The Louvre Aulos

Click here to listen to the sound of a detailed replica of the Louvre aulos, played by Callum Armstrong in 2017 (Ashmolean Museum, Oxford).

This is a 3D model of the Louvre aulos (inv. nr. E10962) that I created in 2021, following the measurements published by Stefan Hagel. As I will explain in greater detail elsewhere, I have reconstructed the double reeds that are needed to complete these pipes on the basis of archaeological parallels combined with a mathematical model of this pipe, which gives a basic estimate of the scale it produces.

 

 

 

 

 

 

 

 

These wooden pipes of unknown dating were probably produced in Graeco-Roman Egypt, but their design reflects a harmonic model that was firmly established in the 4th century BC. Classical poets including Euripides often described such instruments as ‘Lybian lōtos’ (Eur. Tr. 544, Hel. 170, IA 1036), referring to a particular type of African wood that was employed to produce these instrument as an alternative to ivory or bone (see also the Elgin aulos).

These pipes are preserved in their entirety—a fortunate coincidence that provides us with a solid starting point for 3D modelling, as well as acoustic and harmonic analyses.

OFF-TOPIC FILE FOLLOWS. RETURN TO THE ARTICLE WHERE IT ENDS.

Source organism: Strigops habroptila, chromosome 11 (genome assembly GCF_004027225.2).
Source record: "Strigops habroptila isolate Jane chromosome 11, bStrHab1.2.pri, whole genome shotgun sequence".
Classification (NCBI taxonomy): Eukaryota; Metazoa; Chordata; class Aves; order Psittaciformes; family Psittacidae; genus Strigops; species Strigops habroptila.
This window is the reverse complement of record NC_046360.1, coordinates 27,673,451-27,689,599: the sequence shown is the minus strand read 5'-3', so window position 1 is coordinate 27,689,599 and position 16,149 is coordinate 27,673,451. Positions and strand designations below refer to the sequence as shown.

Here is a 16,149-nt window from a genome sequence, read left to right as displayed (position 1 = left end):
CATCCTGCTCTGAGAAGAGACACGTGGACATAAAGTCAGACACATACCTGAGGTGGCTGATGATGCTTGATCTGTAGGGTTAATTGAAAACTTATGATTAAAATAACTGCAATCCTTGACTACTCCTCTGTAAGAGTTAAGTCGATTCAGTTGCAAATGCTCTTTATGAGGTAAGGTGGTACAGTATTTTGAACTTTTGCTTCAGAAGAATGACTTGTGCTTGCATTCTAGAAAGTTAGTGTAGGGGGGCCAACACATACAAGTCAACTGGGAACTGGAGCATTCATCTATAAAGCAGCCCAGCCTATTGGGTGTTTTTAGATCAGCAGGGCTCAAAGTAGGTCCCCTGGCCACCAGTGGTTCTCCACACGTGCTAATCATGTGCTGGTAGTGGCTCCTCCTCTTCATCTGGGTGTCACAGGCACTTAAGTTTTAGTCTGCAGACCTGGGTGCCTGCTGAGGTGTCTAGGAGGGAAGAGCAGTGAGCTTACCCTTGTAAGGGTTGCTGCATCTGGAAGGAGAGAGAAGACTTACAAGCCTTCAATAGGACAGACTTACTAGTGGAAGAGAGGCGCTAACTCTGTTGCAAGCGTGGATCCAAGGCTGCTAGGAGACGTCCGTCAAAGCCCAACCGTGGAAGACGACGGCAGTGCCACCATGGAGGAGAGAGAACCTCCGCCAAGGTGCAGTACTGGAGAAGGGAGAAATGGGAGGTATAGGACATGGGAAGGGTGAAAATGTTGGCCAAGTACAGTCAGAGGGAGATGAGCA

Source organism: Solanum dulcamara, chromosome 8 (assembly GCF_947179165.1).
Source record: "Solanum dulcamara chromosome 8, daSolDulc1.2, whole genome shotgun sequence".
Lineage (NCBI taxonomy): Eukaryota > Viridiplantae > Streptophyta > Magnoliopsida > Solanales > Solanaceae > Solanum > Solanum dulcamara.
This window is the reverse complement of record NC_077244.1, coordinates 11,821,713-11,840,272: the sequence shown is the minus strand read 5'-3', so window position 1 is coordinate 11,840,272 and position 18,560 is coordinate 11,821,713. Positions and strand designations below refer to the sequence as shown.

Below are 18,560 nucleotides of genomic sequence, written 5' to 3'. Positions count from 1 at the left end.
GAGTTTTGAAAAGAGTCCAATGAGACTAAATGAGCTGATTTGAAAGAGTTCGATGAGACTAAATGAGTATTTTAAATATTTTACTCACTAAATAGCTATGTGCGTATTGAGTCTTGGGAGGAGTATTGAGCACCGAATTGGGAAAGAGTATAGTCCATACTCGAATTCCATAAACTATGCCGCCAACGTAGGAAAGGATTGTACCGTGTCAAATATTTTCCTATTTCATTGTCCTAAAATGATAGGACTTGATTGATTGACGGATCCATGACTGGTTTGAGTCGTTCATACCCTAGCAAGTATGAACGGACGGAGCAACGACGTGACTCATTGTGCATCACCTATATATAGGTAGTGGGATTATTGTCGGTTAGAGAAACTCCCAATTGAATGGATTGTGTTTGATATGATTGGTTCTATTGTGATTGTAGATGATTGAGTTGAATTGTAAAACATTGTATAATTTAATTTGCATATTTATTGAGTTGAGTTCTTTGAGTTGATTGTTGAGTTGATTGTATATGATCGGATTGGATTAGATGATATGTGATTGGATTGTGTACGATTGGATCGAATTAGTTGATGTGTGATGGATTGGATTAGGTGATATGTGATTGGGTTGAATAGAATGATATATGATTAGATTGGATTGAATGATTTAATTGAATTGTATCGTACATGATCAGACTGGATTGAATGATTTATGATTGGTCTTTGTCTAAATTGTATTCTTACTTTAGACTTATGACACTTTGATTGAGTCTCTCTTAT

Aulos reeds Kylix with a Symposion Scene Yale University Art Gallery public domain.jpg
double reed reconstruction Lynch.jpg
Louvre aulos reeds Callum Armstrong.jpg
detail of a Kylix attributed to: Gales Painter, ca. 520–510 B.C—Yale University Art Gallery, 1913.163.
3d reconstruction of Louvre double reed, 
Lynch, 2022.
working replicas by Callum Armstrong, doublepipes.info
f02228_0f70897a84b24148b60efe7f6bbfc5a5~mv2.jpg

As I will show in forthcoming articles, the scale played by this instrument corresponds to well-known established Greek tunings, known as harmoníai, and also matches iconography very closely.

Screenshot 2022-05-27 at 10.51.30.png
Screenshot 2022-05-27 at 10.51.42.png
detail of Amphora, Peleus Painter
(ca 440BC), BM E271. 1847,0909.7

The cultural significance of the scale played by this instrument will also be discussed in one of the books I’m currently working on (Plato’s musical ethos: ancient modes, instruments and rhythms).